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72 Mr S. M. Bruce, High Commissioner in London, to Mr J. A. Lyons, Prime Minister

Cablegram unnumbered GENEVA, 3 October 1937, 5.31 p.m

MOST SECRET

For your own information only.

Long meeting of Sub-committee ended midnight Saturday [1]
discussed in detail memorandum by the League of Nations
Secretariat on the situation under three heads:-

(a) Facts with regard to the Japanese actions in China.

(b) Whether such actions constitute a breach of the Japanese
obligations under the Boxer protocol [2], of [sic] [3] the
Washington Treaties [4] and [the Treaty] of Paris. [5]

(c) Whether any justification for the Japanese actions on the
grounds of self-defence.

The result of this examination now being considered and, findings
will be discussed at meeting tomorrow morning. Clear will have to
be down the lines that the Japanese actions far in excess of
anything warranted by the situation, constitute the violation of
treaty obligations and not justified on the grounds of self-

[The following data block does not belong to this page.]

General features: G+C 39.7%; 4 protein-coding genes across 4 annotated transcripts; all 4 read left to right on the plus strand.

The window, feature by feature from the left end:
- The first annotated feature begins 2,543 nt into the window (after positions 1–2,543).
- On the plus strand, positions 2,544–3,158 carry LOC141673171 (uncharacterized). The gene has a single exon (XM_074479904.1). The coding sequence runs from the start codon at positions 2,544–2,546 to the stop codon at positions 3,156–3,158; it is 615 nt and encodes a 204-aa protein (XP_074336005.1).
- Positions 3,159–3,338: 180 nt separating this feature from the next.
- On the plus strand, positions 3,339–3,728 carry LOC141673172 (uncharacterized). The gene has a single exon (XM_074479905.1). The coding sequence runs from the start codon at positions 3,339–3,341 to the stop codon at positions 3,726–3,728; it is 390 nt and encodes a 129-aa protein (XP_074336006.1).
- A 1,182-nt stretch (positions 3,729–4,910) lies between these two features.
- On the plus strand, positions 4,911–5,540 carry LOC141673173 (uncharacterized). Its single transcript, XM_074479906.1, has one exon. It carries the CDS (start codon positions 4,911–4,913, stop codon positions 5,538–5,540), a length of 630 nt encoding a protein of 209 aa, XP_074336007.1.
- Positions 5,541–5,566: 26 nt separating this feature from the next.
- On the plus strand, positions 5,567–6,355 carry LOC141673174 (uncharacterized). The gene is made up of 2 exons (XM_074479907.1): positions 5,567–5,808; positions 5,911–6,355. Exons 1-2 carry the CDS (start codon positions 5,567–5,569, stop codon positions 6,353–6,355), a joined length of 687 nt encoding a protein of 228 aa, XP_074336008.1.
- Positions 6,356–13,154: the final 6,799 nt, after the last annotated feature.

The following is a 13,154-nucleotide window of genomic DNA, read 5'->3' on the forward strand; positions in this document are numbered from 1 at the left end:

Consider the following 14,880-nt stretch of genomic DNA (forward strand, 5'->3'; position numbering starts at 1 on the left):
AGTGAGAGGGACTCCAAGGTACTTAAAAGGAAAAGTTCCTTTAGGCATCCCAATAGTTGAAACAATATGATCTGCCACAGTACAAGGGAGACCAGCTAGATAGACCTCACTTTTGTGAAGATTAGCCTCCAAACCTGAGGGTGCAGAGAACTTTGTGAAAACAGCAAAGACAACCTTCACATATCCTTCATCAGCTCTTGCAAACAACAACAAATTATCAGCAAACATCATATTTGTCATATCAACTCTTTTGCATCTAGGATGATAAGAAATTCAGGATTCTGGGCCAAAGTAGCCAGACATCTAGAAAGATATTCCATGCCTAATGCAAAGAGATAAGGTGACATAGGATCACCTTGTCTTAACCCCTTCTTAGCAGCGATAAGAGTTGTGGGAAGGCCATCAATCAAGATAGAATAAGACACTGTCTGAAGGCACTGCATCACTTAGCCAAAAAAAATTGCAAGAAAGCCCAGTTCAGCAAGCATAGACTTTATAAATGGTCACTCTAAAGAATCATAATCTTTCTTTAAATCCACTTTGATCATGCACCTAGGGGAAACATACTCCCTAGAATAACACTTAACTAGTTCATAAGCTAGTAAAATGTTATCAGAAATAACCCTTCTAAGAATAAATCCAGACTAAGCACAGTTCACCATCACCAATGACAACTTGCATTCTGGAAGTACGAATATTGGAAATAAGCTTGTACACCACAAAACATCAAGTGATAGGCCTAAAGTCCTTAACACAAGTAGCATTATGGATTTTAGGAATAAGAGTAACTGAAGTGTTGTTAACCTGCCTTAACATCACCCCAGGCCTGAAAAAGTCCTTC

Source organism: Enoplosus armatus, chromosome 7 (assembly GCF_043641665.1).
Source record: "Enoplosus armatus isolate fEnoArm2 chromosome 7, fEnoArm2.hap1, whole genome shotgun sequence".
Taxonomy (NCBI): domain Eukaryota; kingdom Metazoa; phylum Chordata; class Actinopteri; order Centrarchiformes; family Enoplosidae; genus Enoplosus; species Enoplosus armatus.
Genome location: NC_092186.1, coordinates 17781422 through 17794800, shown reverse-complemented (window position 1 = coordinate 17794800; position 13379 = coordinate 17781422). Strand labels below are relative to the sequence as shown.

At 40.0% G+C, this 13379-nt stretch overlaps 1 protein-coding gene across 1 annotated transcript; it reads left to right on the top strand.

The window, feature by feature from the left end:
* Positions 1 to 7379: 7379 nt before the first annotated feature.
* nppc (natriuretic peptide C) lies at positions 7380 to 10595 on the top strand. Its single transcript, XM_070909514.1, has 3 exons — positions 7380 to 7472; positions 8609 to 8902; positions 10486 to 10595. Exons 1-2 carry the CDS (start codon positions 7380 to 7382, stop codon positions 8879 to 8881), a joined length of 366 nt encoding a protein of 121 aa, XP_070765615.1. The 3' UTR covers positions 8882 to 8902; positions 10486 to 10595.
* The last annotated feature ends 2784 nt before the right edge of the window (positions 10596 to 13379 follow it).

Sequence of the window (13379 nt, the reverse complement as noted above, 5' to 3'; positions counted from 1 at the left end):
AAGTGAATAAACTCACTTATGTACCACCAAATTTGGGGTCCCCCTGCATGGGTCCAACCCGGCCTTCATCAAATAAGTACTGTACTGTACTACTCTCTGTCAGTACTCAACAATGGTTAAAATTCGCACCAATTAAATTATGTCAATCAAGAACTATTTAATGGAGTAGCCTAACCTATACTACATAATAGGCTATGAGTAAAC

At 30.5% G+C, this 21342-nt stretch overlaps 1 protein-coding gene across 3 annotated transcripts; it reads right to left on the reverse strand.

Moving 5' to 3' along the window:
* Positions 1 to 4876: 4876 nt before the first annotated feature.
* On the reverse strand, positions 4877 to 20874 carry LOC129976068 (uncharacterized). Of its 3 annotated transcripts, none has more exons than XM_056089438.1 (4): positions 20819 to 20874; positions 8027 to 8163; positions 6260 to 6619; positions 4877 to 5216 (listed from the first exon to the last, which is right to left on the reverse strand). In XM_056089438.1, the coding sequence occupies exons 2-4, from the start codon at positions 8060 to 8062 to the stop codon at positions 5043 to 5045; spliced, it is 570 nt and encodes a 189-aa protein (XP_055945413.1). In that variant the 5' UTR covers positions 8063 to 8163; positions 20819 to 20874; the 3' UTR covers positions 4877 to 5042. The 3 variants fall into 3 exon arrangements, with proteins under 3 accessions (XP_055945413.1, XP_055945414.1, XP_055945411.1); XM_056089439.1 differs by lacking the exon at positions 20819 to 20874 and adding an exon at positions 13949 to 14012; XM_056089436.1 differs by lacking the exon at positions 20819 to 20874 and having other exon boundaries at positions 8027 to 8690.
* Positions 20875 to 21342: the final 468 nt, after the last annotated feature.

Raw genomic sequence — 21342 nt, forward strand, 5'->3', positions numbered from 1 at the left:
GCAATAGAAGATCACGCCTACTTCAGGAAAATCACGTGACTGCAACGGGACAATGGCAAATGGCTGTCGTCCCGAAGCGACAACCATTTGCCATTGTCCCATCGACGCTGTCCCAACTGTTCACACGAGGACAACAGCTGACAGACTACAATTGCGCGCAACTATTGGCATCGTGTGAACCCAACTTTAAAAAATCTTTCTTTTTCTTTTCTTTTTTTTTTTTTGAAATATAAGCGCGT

defence. Probable at tomorrow's meeting the Sub-committee will
also consider what action should be recommended in face of the
findings. Present indications will be down the lines that further
attempts at conciliations should be made, frank statement that, in
view of the Japanese relations to the League of Nations, this
cannot be undertaken by the League, recommendation for meeting of
Powers, parties to the Nine Powers Pact, to consider the
possibility of conciliation and, if this impracticable, to
consider whether any other action could be usefully taken. The
League indicates its preparedness to co-operate in any practicable
way in the efforts of conciliation or any other action suggested.

The above is the present position, but as now the subject of
conversation between the British representatives at Geneva and
London may be drastically revised before tomorrow. The dominating
point is that the British are determined not to be forced into any
action that the United States not equally committed to.

BRUCE


1. 2 October 1937.

2. The Boxer protocol of 7 September 1901 provided that China
should make reparation to the foreign powers whose interests had
suffered in the Boxer rebellion and should guarantee those powers
access to China in the future.

3. ?Or.

4. See Document 33, note 9.

5. The Pact of Paris or the Kellogg-Briand Pact of 27 August 1928,
by which the signatories (including Japan) renounced war as an
instrument of national policy.


[AA : A981, CHINA 114, ix]
Last Updated: 11 September 2013
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